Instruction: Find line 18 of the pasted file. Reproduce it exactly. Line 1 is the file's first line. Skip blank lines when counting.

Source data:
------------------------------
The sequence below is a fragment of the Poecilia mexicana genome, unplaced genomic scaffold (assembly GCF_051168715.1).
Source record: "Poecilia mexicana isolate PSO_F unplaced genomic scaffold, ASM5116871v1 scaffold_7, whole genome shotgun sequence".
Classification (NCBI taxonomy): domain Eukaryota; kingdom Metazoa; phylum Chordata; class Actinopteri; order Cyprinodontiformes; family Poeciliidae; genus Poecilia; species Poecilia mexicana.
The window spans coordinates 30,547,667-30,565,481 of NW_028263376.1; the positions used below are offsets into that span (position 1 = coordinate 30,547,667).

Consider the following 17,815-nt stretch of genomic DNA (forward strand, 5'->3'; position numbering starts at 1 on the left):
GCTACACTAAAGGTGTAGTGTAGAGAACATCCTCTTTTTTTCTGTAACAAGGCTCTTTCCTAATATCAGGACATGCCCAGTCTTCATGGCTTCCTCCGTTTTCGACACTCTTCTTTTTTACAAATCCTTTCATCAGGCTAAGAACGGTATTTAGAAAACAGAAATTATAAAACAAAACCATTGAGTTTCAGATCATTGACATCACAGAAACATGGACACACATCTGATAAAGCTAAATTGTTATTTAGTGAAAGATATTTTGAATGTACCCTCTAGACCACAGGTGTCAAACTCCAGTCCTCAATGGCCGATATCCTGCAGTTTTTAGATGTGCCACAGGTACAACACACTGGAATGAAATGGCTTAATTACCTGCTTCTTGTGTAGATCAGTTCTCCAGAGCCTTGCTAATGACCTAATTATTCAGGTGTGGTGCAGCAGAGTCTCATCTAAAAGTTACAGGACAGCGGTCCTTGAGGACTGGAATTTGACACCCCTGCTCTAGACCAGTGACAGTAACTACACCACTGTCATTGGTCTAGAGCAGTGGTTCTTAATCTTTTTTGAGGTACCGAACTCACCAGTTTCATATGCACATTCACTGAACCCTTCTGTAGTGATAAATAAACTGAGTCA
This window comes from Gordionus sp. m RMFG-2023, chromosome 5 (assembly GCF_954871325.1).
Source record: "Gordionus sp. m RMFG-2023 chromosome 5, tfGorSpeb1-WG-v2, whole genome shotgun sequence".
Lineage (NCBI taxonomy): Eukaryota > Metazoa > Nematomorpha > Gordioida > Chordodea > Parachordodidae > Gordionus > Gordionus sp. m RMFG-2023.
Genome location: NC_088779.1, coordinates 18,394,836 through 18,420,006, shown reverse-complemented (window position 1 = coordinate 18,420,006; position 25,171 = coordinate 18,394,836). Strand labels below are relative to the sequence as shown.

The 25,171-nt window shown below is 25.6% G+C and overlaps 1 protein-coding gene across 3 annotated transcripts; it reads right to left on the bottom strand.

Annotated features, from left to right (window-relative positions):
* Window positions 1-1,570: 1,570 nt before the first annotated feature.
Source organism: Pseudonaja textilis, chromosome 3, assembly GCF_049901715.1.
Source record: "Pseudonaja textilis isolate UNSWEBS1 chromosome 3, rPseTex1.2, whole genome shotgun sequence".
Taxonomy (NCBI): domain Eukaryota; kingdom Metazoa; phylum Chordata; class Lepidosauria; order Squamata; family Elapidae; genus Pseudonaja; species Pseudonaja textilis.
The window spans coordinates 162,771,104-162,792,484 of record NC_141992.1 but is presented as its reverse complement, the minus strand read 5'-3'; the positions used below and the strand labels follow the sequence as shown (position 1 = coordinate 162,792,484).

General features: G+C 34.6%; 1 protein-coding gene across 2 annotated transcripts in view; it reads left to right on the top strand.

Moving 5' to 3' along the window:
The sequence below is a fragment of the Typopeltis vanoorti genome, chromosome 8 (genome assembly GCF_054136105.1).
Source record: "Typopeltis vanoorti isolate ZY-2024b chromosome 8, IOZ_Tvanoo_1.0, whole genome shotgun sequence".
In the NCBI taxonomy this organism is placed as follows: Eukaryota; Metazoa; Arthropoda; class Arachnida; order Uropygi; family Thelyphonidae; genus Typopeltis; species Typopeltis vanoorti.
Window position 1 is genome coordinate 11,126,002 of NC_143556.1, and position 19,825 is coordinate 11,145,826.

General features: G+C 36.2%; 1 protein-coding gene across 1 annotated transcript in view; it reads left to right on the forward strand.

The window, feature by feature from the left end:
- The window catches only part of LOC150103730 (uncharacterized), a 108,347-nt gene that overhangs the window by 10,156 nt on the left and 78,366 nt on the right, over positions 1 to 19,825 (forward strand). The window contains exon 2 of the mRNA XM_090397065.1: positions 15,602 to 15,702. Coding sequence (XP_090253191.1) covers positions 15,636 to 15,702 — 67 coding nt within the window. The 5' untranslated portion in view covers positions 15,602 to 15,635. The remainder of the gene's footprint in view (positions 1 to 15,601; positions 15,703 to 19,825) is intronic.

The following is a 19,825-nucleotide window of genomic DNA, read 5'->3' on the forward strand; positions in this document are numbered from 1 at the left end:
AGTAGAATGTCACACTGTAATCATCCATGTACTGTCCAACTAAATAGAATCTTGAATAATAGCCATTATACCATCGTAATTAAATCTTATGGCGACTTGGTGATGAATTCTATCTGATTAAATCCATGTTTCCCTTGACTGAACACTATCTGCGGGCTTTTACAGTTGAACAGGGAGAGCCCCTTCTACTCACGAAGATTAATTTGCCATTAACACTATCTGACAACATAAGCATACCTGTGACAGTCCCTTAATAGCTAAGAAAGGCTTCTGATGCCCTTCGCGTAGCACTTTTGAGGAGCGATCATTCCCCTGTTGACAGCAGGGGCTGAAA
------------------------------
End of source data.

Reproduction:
General features: G+C 34.6%; 1 protein-coding gene across 2 annotated transcripts in view; it reads left to right on the top strand.